In February 2018 Lindsey Liston, from the Family Resource Centre Southill Limerick travelled to Malta to meet key policy-makers involved in devising the free childcare scheme at the Ministry for Education and Employment in Malta. The trip took place as part of an ERASMUS+ project organised by AONTAS to support the professional development of adult education practitioners.
Lindsey Liston from Southill Limerick, works with the Family Resource Centre (FRC) and has been involved with community education groups in Limerick city for the past 10 years. In February 2018 Lindsey took part in the ERASMUS+ ‘Making an Impact at European Level’ project, an EU-funded project, organised by AONTAS, that supports the professional development of adult education workers.
As part of this project Lindsey travelled to the Ministry for Education and Employment in Malta to meet with key policy-makers involved in devising the free childcare scheme with the aim of helping to support the work of Southill FRC.
The purpose of the visit was to exchange knowledge and learning, particularly in the areas of literacy and numeracy interventions, parental involvement in education, early school leaving and the free childcare scheme introduced by the Maltese Government in 2014.
Opening Doors through Literacy
I was thrilled to meet Christianne Fenech and her colleagues at the Ministry of Education and Employment on day one. I was treated to a jam-packed agenda which introduced me to various aspects of Malta’s education system from the ‘cradle to the grave’ in just a few short days.
At the National Literacy Agency, I met with a number of senior staff. I learned about all of the creative and innovative interventions for supporting and enhancing literacy and numeracy through training, supports and programmes being run in early-years settings, schools and the wider communities.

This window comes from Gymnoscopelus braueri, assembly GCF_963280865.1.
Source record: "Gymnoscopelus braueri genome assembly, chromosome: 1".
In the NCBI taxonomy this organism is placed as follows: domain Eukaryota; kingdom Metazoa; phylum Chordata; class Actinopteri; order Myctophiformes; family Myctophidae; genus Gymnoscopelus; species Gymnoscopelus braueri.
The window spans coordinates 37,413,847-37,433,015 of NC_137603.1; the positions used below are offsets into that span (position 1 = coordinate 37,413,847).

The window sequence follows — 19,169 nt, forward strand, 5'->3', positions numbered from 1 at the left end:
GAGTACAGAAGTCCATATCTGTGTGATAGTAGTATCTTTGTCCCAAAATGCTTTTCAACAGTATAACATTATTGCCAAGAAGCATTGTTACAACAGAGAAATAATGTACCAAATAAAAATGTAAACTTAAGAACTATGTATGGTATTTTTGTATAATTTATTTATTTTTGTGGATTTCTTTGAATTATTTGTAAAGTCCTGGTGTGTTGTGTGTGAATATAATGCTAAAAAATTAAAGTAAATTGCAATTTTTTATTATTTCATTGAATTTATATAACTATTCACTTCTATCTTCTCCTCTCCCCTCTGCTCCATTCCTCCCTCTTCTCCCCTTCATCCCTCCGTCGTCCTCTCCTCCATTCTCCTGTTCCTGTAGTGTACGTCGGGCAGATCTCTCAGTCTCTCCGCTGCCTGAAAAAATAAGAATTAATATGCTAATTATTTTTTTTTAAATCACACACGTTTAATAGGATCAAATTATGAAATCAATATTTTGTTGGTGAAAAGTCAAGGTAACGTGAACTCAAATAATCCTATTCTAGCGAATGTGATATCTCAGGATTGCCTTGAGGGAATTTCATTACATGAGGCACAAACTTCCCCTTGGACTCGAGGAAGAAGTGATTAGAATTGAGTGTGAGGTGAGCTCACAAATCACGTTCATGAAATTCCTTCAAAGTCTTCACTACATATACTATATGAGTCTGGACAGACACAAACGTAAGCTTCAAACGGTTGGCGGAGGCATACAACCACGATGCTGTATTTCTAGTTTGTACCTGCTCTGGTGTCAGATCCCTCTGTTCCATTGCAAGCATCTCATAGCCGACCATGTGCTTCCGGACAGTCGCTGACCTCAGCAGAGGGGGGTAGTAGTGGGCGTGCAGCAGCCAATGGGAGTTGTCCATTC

I noticed that awards and rewards are given to children who are seen reading at the park or in town etc. The agency publishes bookmarks to promote reading “anytime, anywhere.” They also organise various events and have an impressive range of programmes and initiatives being developed and delivered from summer reading programmes, to family writing activities some of which Ireland could use in order to build and expand upon our own impressive range of literacy initiatives.
Free Childcare - ‘Making Work Pay’
From an Irish perspective, perhaps one of the most interesting initiatives showcased throughout the exchange was the free childcare scheme introduced by the Maltese Government in 2014. The basic elements of the scheme are that all parents who are in employment or who are pursuing their education, receive Free State sponsored childcare to enable them to pursue this.
The scheme has proven highly successful with employment rates in Malta returning to full levels. The increase in tax revenue due to increased rates of employment and the decrease in social welfare dependency has resulted in the scheme effectively paying for itself. The draw back to the scheme is that it inadvertently denies those children, who perhaps need early intervention the most, because their parents may be unemployed and/or are unable to pursue education at the present time.
This is where Malta and Ireland can learn from each other. In Ireland we have mastered how to support those children most in need of services through subsidised provision but have perhaps neglected to ‘make work pay’ with no effective childcare supports for working parents. The two approaches combined from both countries has the potential to address the weakness in both systems while providing effective, low cost, high quality childcare for all but exploring that in more detail is another blog in itself!
Learning from the Trip
Overall the trip was really productive and a worthwhile learning experience. The learning I gained from the experience will both enhance and inform my current and future work in Southill FRC. It has also opened doors for future cross-country collaboration between our two countries but perhaps the biggest advantage of participating in the ERASMUS + programme was the opportunity to identity and be reminded of what we are excelling at as well as how we can improve here in our own country.
In Ireland, as in most European countries, we have a tendency to focus on the things that we are not getting right or the areas that we are not doing so well in and in the process lose sight of what we are doing well. This trip provided a timely opportunity to be reminded of that and to discuss our successes, our achievements and our advancements, in particular in the area of numeracy and literacy, parental involvement in education, early intervention and prevention and inequality.